FROM ANCHOR STORE TO OMNI-SPACE: FINDING NEW PURPOSE IN BIG RETAIL SPACES
September 24, 2020
4 min read
The anchor is a relic of a retail past that is now overshadowed by e-commerce and digitally native brands. Could we revive anchor stores in a new way—one that revitalizes both the store and mall and grows alongside a changing market?
Omnichannel commerce has become table-stakes for retailers today. From in-store and online to BOPIS and curbside pickup, more retailers are relying on multiple channels to drive consumer engagement, brand loyalty, and revenue.
So imagine a place that brings these channels together: a place that marries the convenience of the e-commerce “endless aisle” with the experiential qualities of brick-and-mortar—with benefits for consumers, retailers, and property managers.
It’s the new and improved anchor store. True to its original purpose, it still drives mall traffic, but in a way that’s never been done before—with multiple storefronts supported by shared warehouse space.
There are several key factors that make the industry ripe for this concept.
- Digitally native brands have revolutionized the industry and proven that a completely digital model can be successful. While these brands are digital first, a growing number are expanding into physical stores.
- BOPIS (buy online, pick up in-store) has emerged as a high-performing channel that offers convenience and cost-savings to both consumers and retailers. Many retailers are now redesigning their operations to support BOPIS along with traditional in-store operations, e-commerce shipments & returns, and curbside pickup. It’s a complex, challenging mix for brands to deliver—seamlessly—while managing ever-expanding inventories.
- Warehouse space is in short supply. The power of the endless aisle depends on sophisticated inventory management and fulfillment—both of which call for a strategic warehouse network. E-commerce typically requires three times as much warehousing as traditional retail distribution centres. And within physical storefronts, space is prioritized for driving sales, which means there is little to no space for inventory.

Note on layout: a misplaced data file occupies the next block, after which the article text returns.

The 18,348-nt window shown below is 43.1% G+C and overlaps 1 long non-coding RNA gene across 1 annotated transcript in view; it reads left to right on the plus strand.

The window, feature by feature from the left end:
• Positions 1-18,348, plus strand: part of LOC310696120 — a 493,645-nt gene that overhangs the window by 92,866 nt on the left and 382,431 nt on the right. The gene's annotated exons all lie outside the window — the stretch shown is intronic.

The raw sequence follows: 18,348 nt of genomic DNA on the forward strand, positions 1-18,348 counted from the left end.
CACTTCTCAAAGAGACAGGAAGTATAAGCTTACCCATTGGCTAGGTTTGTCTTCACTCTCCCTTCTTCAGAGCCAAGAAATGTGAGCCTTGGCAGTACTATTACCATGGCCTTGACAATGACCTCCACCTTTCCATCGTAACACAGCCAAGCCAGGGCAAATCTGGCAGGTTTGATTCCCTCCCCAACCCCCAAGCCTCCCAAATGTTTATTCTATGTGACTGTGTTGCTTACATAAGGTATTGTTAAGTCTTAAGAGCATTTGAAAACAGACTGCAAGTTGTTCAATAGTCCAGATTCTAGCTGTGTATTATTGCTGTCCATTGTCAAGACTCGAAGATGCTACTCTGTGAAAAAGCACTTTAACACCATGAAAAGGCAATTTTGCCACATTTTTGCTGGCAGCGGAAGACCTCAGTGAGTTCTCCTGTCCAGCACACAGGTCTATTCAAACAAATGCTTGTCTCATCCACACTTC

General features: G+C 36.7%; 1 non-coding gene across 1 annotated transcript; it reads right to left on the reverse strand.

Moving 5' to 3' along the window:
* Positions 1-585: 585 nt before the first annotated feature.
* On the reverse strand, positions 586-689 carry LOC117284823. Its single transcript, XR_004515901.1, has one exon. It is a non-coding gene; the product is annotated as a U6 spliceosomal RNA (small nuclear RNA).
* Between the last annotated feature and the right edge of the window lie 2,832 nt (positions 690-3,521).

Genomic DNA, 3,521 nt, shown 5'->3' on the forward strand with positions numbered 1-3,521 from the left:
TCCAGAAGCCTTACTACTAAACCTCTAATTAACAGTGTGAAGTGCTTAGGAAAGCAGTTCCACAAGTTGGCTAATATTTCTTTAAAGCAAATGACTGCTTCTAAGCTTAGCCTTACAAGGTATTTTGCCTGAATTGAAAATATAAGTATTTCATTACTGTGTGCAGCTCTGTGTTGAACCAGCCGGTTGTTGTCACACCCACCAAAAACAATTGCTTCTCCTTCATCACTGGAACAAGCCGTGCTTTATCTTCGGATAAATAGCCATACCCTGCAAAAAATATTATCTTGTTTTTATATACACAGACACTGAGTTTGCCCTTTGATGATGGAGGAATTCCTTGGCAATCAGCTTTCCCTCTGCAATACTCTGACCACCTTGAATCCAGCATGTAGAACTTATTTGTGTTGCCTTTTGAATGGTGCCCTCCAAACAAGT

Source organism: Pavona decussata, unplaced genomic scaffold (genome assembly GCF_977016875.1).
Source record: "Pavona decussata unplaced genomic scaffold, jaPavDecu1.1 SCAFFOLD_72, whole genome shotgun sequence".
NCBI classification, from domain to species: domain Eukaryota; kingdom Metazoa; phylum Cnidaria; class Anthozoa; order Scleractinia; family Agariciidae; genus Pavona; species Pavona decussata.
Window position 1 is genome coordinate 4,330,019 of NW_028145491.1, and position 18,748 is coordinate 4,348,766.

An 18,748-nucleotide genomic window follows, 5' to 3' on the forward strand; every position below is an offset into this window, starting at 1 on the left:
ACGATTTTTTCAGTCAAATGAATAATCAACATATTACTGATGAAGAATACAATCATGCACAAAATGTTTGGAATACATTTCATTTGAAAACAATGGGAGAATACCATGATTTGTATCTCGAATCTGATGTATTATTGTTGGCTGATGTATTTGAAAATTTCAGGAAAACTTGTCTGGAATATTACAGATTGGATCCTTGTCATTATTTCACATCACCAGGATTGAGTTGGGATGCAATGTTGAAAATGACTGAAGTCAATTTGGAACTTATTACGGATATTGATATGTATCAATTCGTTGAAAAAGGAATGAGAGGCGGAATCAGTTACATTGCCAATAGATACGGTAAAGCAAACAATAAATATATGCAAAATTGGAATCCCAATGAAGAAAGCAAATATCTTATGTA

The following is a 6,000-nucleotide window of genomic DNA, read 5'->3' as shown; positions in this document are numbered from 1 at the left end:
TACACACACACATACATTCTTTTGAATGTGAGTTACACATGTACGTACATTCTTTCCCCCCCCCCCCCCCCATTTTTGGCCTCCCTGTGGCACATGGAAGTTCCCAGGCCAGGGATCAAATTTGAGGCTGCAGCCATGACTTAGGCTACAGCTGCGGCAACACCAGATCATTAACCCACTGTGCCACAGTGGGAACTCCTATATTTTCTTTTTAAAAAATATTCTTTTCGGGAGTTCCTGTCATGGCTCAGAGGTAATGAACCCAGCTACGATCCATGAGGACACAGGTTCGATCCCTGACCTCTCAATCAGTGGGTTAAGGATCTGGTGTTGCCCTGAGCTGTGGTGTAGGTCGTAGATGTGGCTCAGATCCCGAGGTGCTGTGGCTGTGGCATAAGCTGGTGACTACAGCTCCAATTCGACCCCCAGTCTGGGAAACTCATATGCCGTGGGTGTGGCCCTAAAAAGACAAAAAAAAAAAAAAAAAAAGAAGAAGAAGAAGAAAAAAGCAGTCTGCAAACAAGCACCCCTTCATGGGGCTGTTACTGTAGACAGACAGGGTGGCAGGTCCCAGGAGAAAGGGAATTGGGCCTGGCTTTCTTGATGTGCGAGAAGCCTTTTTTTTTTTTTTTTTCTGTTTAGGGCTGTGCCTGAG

Each storefront or brand contains only a sampling of product—enough to entice consumers to see and touch. POS areas drive impulse purchases, while convenient pickup counters and return areas complete the hassle-free experience. Digital screens promote popular products and allow shoppers to easily select items and fill their carts. On-site associates are available to answer questions, provide product advice, and quickly handle returns, all while serving as effective brand ambassadors.
Outside, plentiful parking allows for fast curbside pickup, while rows of lockers enable shoppers to purchase in the mall and pick up on the way out.
The repurposed anchor is not a new idea; anchor stores have, in recent years, been turned into everything from gyms to restaurants.
But turning a large, single-tenant space into another single-tenant space does not reflect the current and future needs of retailers, property managers—and consumers.
The omni-space solution does.
It offers digitally native brands a physical extension of their online stores, providing an additional consumer touchpoint and supporting more efficient last-mile delivery—all without committing to a huge store network.
Retailers inside the mall, meanwhile, now have full access to curbside pickup. They also have expanded inventory that does not consume store space, and a system to effectively manage online returns.
The size, infrastructure, and convenient location of anchors make them ideal for this concept. But its success depends on property managers’ willingness to change the anchor’s revenue model to one where retail tenants rotate in a mixed-format space with alternative lease plans. If that can be achieved, this new, more innovative anchor could be a saving grace for property managers and retailers alike.